U.S. pork producers may have to prepare for losses to continue in 2010, according to Purdue University Extension Economist Chris Hurt. Consideration should be given to locking in prices for next year given current hog futures prices, the economist says.
Hurt predicted hog prices will average about $46 to $47 per hundredweight next year, moving from about $44 in the first quarter to near $50 in the second and third quarters and back to the mid-$40s in the final quarter, says a report on Meatingplace.com.
"Given the assumption of $50 costs, this would still leave $10 of loss per head, the third year in a row of losses," Hurt wrote in a report. He added, however, that current financial realities could mean the herd will decline, demand will improve and hog prices will be higher than the current forecast.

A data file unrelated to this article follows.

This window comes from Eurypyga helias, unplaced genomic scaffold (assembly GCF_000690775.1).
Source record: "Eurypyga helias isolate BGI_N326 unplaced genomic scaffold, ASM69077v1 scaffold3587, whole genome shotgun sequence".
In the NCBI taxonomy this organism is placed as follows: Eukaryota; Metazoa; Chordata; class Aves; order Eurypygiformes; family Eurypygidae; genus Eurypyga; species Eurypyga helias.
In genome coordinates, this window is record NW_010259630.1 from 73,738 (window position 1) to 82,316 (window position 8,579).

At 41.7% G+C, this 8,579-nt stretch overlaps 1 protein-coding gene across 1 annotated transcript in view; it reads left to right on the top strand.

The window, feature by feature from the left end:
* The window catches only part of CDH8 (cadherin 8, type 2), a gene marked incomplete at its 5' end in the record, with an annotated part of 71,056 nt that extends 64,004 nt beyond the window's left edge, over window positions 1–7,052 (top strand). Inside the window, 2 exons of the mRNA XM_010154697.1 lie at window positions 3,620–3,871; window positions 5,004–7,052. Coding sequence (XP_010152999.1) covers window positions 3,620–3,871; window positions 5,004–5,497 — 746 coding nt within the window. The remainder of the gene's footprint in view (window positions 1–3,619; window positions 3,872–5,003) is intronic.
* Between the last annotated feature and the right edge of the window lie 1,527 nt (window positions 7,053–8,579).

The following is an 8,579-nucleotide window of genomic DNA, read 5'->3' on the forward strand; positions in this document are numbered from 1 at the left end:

Futures traders believe hog prices will be higher, says Hurt. Using lean hog futures at the close on Nov. 20 and the average Eastern Corn Belt basis level over the last five years, the futures market is suggesting $50.50 for a farm level price next year, which would mean a breakeven price for 2010.
"As bleak as the outlook seems, it is ironic that the futures market provides a way to at least get through 2010," Hurt added.